Mandarin Weekly #66

大家好! (Hi, everyone!) Welcome to the latest Mandarin Weekly, with yet more links and information for those of us learning Chinese.

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This week, we’re having our first Mandarin Weekly giveaway! We’ll be giving out copies of Hanping SoundBox (worth $2.99) to three people.

To enter the giveaway, just click here.

For every friend you get to register, you’ll get an additional three chances to win. The winner will be announced in about a week. We already have some other great giveaways planned, thanks to a number of companies; I’m excited to roll these out over the coming weeks, and hope to provide even more free services to students of Chinese!

In addition: As of this week, we are able to offer a number of discounts on items related to learning Chinese. I hope and expect that this list will grow, and appreciate the generosity of the companies who have provided us with such discounts. Just go to this page on our Web site for a list of the discount codes.

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No no no

Chinese doesn’t have a literal word for “no,” but that doesn’t mean you can’t say “no” in Chinese. Instead, there are other phrases and constructs you can use:

Twitter: @MandarinHQ

Taking a taxi

I’ve taken my share of taxis in China, and knowing what to say (and how to say it) is not only useful, but a great boost to your ego when you get it right! Here are some useful words, phrases, and sentences for your taxi ride:

Twitter: @DuChinese

Finding an apartment

Renting an apartment in another country can be dfificult, especially so when you have to learn the langauge as well! Here are some tips for renting an apartment, in China, and in Chinese:

Twitter: @YoYoChinese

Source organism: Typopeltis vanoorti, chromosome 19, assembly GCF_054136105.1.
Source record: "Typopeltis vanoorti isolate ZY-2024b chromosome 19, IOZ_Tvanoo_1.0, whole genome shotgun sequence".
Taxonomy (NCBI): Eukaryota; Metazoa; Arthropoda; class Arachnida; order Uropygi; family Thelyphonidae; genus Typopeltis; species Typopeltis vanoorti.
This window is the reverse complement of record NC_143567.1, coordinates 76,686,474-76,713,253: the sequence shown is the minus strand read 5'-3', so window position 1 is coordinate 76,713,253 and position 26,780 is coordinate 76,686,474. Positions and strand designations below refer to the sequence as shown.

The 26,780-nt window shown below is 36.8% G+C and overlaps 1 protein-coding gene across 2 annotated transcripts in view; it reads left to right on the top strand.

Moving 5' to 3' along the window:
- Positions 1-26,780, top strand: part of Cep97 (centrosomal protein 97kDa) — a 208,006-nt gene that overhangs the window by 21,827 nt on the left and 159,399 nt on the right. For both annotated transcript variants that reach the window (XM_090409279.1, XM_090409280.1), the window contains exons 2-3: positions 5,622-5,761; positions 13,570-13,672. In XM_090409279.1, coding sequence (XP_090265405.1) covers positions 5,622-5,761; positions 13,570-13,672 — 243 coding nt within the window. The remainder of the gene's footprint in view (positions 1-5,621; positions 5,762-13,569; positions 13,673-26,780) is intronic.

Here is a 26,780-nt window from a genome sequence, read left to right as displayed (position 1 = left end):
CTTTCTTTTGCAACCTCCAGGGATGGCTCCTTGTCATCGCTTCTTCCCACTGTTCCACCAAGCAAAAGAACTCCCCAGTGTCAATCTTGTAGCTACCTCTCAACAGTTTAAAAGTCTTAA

The character 红 (hóng) means “red,” but with that color come many connotations and words:

Twitter: @WorldOfChinese

Common conversations

Ordering coffee, watching a movie, or shopping at the supermarket? Here are some useful tips and phrases to keep in mind:

Twitter: @WrittenChinese

I’ll drink to that!

The character 酒 (jiǔ) means “alcohol,” and is thus used in a variety of alcoholic drink names:

What do you do?

In this video, we learn a few ways to ask and answer questions about someone’s work:

Twitter: @Fluent_Mandarin

I’ve been better

Does something hurt you? In many cases, you can indicate that something hurts by naming the body part and using the word 痛(tòng):

Present tense

How can you express the present tense in Chinese? Often, just precede the verb with 在, as demonstrated in this video from LearnChineseNow.

Twitter: @LearnChineseNow


If you ever read Chinese history, it’ll refer to “the XXX dynasty,” as if you’re supposed to know during what years they ruled, and what they did. Here’s a short history lesson, with Chinese characters, to help you feel less foolish:

How to learn Chinese

Olle, from Hacking Chinese, describes his arrival in Taiwan — and the strategies he used to catch up with his classmates:

Twitter: @HackingChinese

10 important questions

This list of 10 questions from should provide you with not only good things to ask friends, but potential answers:

Twitter: @chineseclass101

It’s a mess!

Is your room a mess? Is your life a mess? We can’t help with that, but with the help of this video from LearnChineseNow, we can at least describe it in Chinese:

Twitter: @LearnChineseNow

Chinese TV

Here are some popular TV shows that you can use to improve your Chinese:

Good podcasts

What podcasts can help you to improve your listening ability? Here are some useful suggestions, some better known than others:

Placement of 跟

The word 跟 (gēn) can be used to mean “with,” but where does it go in the sentence?

Using 其 (qí)

The character 其 is used in numerous contexts; when should we really be using it, and what does it mean?

Don’t worry

When you say 不愁 (bù chóu), or “don’t worry,” what is the connotation?

Using 与 (yú) and 和 (hé)

Both of these characters can mean “with” or “and,” but in what sense? Can they be used interchangeably?

Not important

How can you say “it’s not important” in Chinese?

Very funny!

In English, we can say that someone “cracked up.” In Chinese, we have a similar expression, as described in this discussion:

Same old thing

The phrase 炒冷饭 (chǎo lěng fàn) can be used to mean not only the literal “stir leftover rice,” but also to describe a subject that has been talked to death, as this discussion describes:

The 3rd tone

How low and “creaky” should the 3rd tone be? A discussion about how the tone should sound, and how to make it:

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